The Case Against Distro Switching: Debian
Another wrong answer is the change distros because the grass is greener. If you are not happy with your distro the solution is always the same: become more active in it. All of the aggressively-self-correcting mechanisms are powered by disappointment. Channel yours productively.
-- Kyle Keen, Maintainers Matter
Yeah, that quote really sums it up. Rather than switching distros, make your distro work the way that you want. This means that the only difference between the distros is the driving philosophy behind it.
Even the package manager and the package repos no longer become a difference. Once you grok your distro, then anything related to the construction and presence of packages no longer matters. Package doesn't exist in the repo? Package it yourself, the same way the packagers/maintainers do it! Want source-based package management in a binary-only distro? Repackage it and maybe script the repackaging! Want binary-based package management in a source-only distro? Create your own binary repo and package packages for it! Become a maintainer while you're at it.
Which means that, I think, that distro wars no longer matter, and that all distros, in their technical aspects, are equal. I have heard many people give a chuckle or be condescending when they hear I use Debian, and be impressed or satisfied when they hear others use Arch.
This comparison is the most common around me. The thing is, I like both, but I made the choice of Debian. I think that at this point I have enough Debian experience to bend a system to my will while conforming to The Debian Way. Therefore, I have made it my goal to use Debian in a way such that if someone says that Arch (or any other distro) is better because X, I can say "so can Debian". Maybe it doesn't do it as good as the other distro, like reproducible systems of NixOS/GuixSD, but it can be done.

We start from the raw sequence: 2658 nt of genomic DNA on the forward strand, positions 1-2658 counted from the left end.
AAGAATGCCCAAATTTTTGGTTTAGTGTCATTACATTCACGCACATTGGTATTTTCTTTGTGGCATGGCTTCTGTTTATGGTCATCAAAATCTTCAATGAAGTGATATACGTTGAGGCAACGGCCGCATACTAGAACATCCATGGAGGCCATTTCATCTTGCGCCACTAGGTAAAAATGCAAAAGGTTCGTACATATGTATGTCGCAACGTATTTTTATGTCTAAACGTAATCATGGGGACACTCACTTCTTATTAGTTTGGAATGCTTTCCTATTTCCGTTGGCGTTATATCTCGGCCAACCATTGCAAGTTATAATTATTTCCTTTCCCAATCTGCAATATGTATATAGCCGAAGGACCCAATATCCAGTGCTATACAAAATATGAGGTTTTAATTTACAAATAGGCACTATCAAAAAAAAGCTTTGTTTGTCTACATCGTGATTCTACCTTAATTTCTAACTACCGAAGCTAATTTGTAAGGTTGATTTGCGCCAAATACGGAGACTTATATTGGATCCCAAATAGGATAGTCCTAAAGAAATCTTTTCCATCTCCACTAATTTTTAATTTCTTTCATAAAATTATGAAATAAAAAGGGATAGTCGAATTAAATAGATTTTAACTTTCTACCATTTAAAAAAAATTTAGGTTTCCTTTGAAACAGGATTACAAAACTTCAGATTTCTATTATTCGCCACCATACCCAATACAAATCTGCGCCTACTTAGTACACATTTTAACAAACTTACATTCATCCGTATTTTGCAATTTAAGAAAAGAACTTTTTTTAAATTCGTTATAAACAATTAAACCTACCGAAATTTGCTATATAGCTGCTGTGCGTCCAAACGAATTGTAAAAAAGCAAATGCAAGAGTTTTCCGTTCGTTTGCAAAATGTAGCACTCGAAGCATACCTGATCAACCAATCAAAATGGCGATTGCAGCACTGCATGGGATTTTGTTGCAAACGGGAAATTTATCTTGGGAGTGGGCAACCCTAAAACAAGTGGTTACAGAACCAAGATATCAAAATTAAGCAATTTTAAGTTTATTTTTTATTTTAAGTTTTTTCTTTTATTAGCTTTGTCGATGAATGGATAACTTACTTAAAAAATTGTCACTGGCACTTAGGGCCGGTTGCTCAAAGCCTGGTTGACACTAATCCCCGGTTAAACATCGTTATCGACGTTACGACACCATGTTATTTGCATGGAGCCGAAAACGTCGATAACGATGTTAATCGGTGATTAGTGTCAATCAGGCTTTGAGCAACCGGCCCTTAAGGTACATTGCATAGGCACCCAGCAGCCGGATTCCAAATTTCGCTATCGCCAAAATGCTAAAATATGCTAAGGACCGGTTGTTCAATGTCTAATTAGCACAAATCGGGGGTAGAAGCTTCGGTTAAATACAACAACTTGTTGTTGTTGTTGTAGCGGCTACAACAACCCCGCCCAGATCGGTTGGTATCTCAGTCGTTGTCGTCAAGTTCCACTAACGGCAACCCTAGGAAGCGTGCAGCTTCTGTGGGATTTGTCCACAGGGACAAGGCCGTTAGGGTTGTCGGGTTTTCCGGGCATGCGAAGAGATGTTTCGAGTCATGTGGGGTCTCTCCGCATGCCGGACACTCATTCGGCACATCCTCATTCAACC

So I know that what I intended is distro-agnostic, but I will show how I am managing to do it with Debian. After all, Debian is The Universal Operating System. The rest is my story.
I spent a large chunk of last semester trying to choose a distro to switch to (not hop!). It started when I first found out about NixOS and was amazed at how you could just declare everything about the system and then that would act as a recipe for the system. I always had this fear of having to rebuild my main computer from a fresh install and wanted such simple reproducibility and so I was considering switching to NixOS.
There were other alternatives I was considering as well:
- GuixSD - for the same reason as NixOS, but unfortunately I need my non-free wireless card firmware
- Gentoo - maybe I could try a source-based distro
- Sourcemage - same
- Arch - I've had good experiences and I just kinda like it
- Void - like Arch but also not like Arch, plus it's both binary and source!
- Alpine - I like that minimalism
So I eventually came up with a list of things I wanted in a distro:
- Reproducilibity of the system (or at least packages, from a recipe)
- Satisfied by: NixOS, GuixSD
- Minimalist package manager (so if I get an embedded system for example, I can plop the package manager binary in there and have it work)
- Satisfied by: Alpine (?) Gentoo (?)
- Both binary and source based package managing
- Satisfied by: Void, Gentoo (kinda), NixOS (I think)
- Supports many architectures (uniformity across devices - although really we only need i386, arm64 and armhf)
- Satisfied by: Debian, Gentoo, Alpine
- Main three: GuixSD, Arch (unofficial), Void